- Righteousness Before Relationships (Deuteronomy 13:6-11)
- Morning Meditation: Listen to Words not Wonders (Deuteronomy 13:1-5)
- Morning Meditation: Inquiring After Their Gods (Deuteronomy 12:28-32)
- Morning Meditation: Obedience is Always an Option (Deuteronomy 12:20-27)
- Morning Meditation: How to Enjoy God’s Blessings (Deuteronomy 12:15-19)
- Morning Meditation: One Pattern, One Name, One Place (Deuteronomy 12:8-14)
- Morning Meditation: Shrine or Sanctuary? (Deuteronomy 12:1-7)
- Morning Meditation: A Blessing and a Curse (Deuteronomy 11:26-32)
- Morning Meditation: A People of the Book (Deuteronomy 11:18-25)
- Morning Meditation: The Primacy of Obedience (Deuteronomy 11:13-17)
- Morning Meditation: Characteristics of the Land (Deuteronomy 11:8-12)
- Morning Meditation: A Heritage of Obedience (Deuteronomy 11:1-7)
Today’s Reading: Deuteronomy 13:1-5
Verses 1-3a. Israel had always “required a sign,” and here we have another possible allurement which the people would face in the land. Since they loved signs, the Devil had but to imitate one for Israel to be drawn away. Thus, the Lord warns against either a prophet or a dreamer who provides a sign (which comes true) yet tempts Israel into idolatry. Israel was not called to test the sign but rather the words, for the entire reliability of the prophet could be judged by his words. The sign mattered nothing if his words were contrary to God’s Law. (Elsewhere, the words mattered nothing if the miraculous aspect was invalidated: Deuteronomy 18:22).
How often miracles are used to confirm anti-Biblical movements that claim the name “Christian.” The Charismatics speak of healing and tongues. Catholics speak of Eucharistic miracles. And when Mormons struggle to prove their point from Scripture, they ask us to pray for wisdom so God might show us the truth of Mormonism even against all odds. So, the Bible merely becomes a proof-text machine for one to prove his movement, and when he cannot prove it from Scripture he says, “I can’t explain it; I just believe because God has shown me so many things.” The problem with this is that it proves nothing. Whose experience of the miraculous is right? The Charismatic’s, the Catholic’s, or the Mormon’s? Even Christ made miracles subservient to what was written. Miracles made men more accountable, yes, but they were ultimately judged by God’s Word. Let us learn well to disregard what contradicts Scripture, regardless of the subjective proofs it provides. God would not validate by signs what contradicts His Word. Therefore, we need not investigate the signs, for we may judge the whole thing by what is written.
Verses 3b-4. Deuteronomy is a book about the Law. Chapter 1 describes it as an exposition of the Law given before Israel entered the land. The assumption is that their love for God and their possession of the promised heritage depended entirely upon the words of God. Here the Lord holds Israel accountable to that, and He offers them a test to determine their love for Him. The test had six components which, if passed, would prove their holistic love for God: (a) “follow the Lord,” (b) “fear Him,” (c) “keep His commandments,” (c’) “listen to His voice,” (b’) “serve Him,” (a’) “cling to Him.” There is an obvious chiasm here; thus, following is explained by clinging, fearing is explained by obeying, and keeping commandments is explained by listening to His voice. In short, their heads were engaged in hearing, their hands were engaged in serving, and their hearts were engaged in worshiping. There was intimacy and nearness involved. This all centered on the Word, and that defined every aspect of their identity as worshipers of God.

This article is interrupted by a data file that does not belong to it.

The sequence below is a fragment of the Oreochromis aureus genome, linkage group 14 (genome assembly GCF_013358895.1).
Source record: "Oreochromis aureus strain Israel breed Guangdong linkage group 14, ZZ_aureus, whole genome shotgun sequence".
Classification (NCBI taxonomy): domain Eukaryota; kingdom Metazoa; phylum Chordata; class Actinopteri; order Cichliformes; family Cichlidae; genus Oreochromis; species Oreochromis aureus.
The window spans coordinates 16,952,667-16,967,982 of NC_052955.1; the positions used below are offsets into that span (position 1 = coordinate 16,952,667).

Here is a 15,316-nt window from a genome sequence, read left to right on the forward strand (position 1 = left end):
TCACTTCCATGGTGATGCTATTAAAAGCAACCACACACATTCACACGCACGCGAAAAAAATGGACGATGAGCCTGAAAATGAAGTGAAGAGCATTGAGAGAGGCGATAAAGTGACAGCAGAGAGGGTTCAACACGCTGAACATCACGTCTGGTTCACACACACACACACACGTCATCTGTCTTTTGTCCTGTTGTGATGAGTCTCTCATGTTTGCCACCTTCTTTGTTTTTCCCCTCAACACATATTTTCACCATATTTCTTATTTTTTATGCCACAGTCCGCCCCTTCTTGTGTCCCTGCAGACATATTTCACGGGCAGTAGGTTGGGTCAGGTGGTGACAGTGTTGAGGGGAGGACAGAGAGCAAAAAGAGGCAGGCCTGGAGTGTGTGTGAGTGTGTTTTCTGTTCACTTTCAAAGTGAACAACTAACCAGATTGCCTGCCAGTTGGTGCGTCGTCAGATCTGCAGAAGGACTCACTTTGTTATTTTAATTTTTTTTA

It is no stretch to say that we have been tested in these last centuries on our love to God. The threats of rationalism, Romanism, relativism, and revivalism have overwhelmed us in an attack against Scripture’s inspiration, authority, and sufficiency. The question is if we are content to worship God according to the simplicity of His Word, for that is where love to God is defined. Leaders prove their love to Christ by feeding His sheep with His Word. Followers prove their love to Christ by keeping His commandments. To love God through His Word is to declare God Himself to be sufficient. A person’s words are not separate from the person himself. Thus, when we follow Him, fear Him, serve Him, and cling to Him while hearing His voice and keeping His commands, we are worshiping God as we ought. Let us pursue God for all He is and all He says. This is how we love Him.
Verse 5. The most solemn consequence was in order for the false prophet. In Deuteronomy 18 the consequence was for error. Here it is for idolatry. On two counts was the prophet guilty: (1) by stirring up rebellion, though God had become Israel’s Redeemer and rightful, sovereign Owner; (2) by seducing them away from Scripture, though God commanded them unequivocally to obey His voice. Thus, the prophet was to die. This both purged a dissenting voice from the community and illustrated the devastation of violating God’s holy Law. The key phrase that stands out here is “among you.” This reminds us of something else Israel should have had “among them,” that is, the sanctuary and the presence of God. These holy commands allowed Israel to be God’s dwelling place. Either God was among them, or sin was among them. It could not be both. May God’s grace and God’s greatness ever serve as a reminder that we belong to Him. There is no sense in which we do not belong to Him. Thus, He demands our all–full submission, full sobriety, and full sanctification.